It is surprising how quickly the ground can dry up in May. Heavy clay and clay loam soils will begin to crack if left to dry out, and this is the last thing you want to happen to a natural turf tennis court. It will be imperative to get some water on the courts to prevent the soils drying and the grass plant suffering from heat stress.
After lower than average temperatures through late April, the weather for May continues to look rather uncertain, although the most likely scenario is for areas of low pressure to move in from the Atlantic, generally to the northwest of the UK. This means that the most unsettled and windiest weather is likely in the north and northwest with showers, or longer spells of rain, interspersed by shorter, drier and sunnier periods. The south and southeast, however, should see longer, drier, sunnier periods with shorter spells of rain or showers.
After a cold start, temperatures should become nearer average through this period, so snow and overnight frost will become increasingly unlikely and confined only to the hills of the far north.
Key Tasks for May
Rolling will be a priority; it is important to build up the rolling frequencies and gradually increase the weight to achieve maximum consolidation. However, it is important to note that we do not want to over roll or adversely compact the soil to the detriment of root growth, surface water drainage and active microbial populations.
Firstly, roll across the court followed by rolling down the length of play. Timing of this operation is vitally important. Trying to roll when soil conditions are wet or too dry will not achieve the desired effect. Ideal rolling conditions would suggest the soil be in a state of plasticity or "plasticine".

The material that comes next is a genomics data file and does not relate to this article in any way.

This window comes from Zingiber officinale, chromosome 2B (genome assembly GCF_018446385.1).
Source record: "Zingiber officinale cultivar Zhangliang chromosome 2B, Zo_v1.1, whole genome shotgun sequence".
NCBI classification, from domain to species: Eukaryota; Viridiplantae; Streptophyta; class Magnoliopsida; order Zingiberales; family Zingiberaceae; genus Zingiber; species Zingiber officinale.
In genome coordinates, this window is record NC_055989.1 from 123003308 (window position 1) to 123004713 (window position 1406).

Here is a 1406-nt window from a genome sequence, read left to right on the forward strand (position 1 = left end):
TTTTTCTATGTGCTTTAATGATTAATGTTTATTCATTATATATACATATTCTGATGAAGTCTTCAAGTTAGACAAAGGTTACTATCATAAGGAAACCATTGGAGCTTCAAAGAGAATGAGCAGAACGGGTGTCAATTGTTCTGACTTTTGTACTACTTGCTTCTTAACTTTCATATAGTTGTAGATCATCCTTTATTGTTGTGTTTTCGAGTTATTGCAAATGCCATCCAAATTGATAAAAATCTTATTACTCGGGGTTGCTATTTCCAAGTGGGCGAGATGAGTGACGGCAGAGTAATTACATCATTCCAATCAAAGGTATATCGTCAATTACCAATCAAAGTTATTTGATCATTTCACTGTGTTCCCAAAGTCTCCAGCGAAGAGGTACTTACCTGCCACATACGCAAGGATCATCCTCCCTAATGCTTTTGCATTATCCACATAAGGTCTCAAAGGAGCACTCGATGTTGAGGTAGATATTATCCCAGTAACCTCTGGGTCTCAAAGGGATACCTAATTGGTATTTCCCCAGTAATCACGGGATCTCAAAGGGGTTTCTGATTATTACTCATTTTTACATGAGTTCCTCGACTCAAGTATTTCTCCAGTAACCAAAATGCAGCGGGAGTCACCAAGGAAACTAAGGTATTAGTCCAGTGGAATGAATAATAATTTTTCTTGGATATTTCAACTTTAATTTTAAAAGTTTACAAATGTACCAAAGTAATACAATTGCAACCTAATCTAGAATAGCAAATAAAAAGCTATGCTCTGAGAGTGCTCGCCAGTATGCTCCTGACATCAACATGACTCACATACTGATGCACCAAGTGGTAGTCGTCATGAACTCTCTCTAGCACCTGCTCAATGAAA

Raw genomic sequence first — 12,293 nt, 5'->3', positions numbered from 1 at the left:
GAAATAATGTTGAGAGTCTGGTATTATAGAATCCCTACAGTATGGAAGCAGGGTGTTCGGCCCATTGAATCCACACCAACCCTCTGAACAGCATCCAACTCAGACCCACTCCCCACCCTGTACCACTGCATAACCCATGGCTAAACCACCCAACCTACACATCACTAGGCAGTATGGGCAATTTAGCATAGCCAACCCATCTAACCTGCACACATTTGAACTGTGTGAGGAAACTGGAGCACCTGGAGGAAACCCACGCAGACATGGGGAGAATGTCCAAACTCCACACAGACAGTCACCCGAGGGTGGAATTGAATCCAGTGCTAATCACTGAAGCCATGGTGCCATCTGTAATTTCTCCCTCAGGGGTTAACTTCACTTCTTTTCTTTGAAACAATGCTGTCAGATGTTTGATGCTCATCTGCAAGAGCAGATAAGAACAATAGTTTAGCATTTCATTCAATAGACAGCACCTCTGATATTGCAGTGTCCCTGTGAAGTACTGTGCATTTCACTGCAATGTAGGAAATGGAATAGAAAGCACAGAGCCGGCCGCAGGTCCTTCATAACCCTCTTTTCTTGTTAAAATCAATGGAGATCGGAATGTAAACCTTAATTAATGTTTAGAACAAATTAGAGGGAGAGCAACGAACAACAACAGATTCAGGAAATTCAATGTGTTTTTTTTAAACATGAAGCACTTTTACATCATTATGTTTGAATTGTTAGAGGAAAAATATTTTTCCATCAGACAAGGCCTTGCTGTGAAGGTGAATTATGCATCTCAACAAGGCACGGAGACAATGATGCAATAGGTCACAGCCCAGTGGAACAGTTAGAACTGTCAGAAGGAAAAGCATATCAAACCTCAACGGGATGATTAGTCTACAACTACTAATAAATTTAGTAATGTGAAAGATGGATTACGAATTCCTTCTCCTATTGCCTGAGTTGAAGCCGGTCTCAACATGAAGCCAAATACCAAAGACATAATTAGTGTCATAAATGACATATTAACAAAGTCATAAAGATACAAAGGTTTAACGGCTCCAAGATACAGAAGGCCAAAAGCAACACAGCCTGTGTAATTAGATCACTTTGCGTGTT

Other regular tasks include:
- Initial marking out of the grass courts, using the 3,4,5 method to ensure the lines are square and accurate. Ensure you use approved line marking paint for the line marking machine.
- Feed the sward with a spring/summer fertiliser product to maintain colour and vigour.
Mowing will be one of your main tasks during May, ideally at least 2-3 times a week, or even daily if you have the time and resources. However, this frequency will be dependent on a number of factors - grass growth, sward type, level or standard of facility, resources (staff and machinery).
Cutting height should be coming down towards 8-9mm (tournament height). Inspect the sward before mowing to remove any debris. Stones or sticks can damage bottom blades and cutting cylinders. Poorly adjusted mowers will result in poor presentation and damage to the grass plant, making the plant more prone to disease.
Fertiliser treatments and turf tonics can be continued in accordance with your annual programme. If you haven't got a fertiliser programme, have your soil tested; try an independent soil analysis company for an impartial set of results. Apply a spring fertiliser when conditions allow. Fertilisers can be applied in liquid or granular forms.
In May, you would be using a 13:5:10 fertiliser or similar or, towards the end of the month, apply a slow release fertiliser to see you through June and July. However, the choice of material and how well it works can be dependent on factors such as soil type, weather etc., with moisture and soil temperature being the catalyst for growth.